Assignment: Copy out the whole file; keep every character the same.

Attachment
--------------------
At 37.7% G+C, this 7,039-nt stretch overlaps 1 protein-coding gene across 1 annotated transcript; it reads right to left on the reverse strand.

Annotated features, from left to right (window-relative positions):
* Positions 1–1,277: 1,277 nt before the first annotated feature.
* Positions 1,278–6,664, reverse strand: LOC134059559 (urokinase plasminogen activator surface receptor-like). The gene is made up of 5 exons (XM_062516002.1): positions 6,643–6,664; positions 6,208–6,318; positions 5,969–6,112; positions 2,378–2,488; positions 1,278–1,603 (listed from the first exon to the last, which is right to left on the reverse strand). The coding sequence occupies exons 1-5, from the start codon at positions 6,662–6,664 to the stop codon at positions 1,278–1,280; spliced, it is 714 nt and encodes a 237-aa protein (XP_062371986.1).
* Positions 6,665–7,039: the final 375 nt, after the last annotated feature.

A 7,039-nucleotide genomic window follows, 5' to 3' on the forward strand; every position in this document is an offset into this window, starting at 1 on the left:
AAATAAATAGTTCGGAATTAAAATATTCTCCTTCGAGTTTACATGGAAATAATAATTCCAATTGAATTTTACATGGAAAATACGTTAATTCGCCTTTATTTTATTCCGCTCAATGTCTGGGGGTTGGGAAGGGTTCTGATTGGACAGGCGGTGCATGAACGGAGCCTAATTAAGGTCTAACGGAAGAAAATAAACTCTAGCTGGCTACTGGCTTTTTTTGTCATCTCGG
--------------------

At 37.7% G+C, this 7,039-nt stretch overlaps 1 protein-coding gene across 1 annotated transcript; it reads right to left on the reverse strand.

Annotated features, from left to right (window-relative positions):
* Positions 1–1,277: 1,277 nt before the first annotated feature.
* Positions 1,278–6,664, reverse strand: LOC134059559 (urokinase plasminogen activator surface receptor-like). The gene is made up of 5 exons (XM_062516002.1): positions 6,643–6,664; positions 6,208–6,318; positions 5,969–6,112; positions 2,378–2,488; positions 1,278–1,603 (listed from the first exon to the last, which is right to left on the reverse strand). The coding sequence occupies exons 1-5, from the start codon at positions 6,662–6,664 to the stop codon at positions 1,278–1,280; spliced, it is 714 nt and encodes a 237-aa protein (XP_062371986.1).
* Positions 6,665–7,039: the final 375 nt, after the last annotated feature.

A 7,039-nucleotide genomic window follows, 5' to 3' on the forward strand; every position in this document is an offset into this window, starting at 1 on the left:
AAATAAATAGTTCGGAATTAAAATATTCTCCTTCGAGTTTACATGGAAATAATAATTCCAATTGAATTTTACATGGAAAATACGTTAATTCGCCTTTATTTTATTCCGCTCAATGTCTGGGGGTTGGGAAGGGTTCTGATTGGACAGGCGGTGCATGAACGGAGCCTAATTAAGGTCTAACGGAAGAAAATAAACTCTAGCTGGCTACTGGCTTTTTTTGTCATCTCGG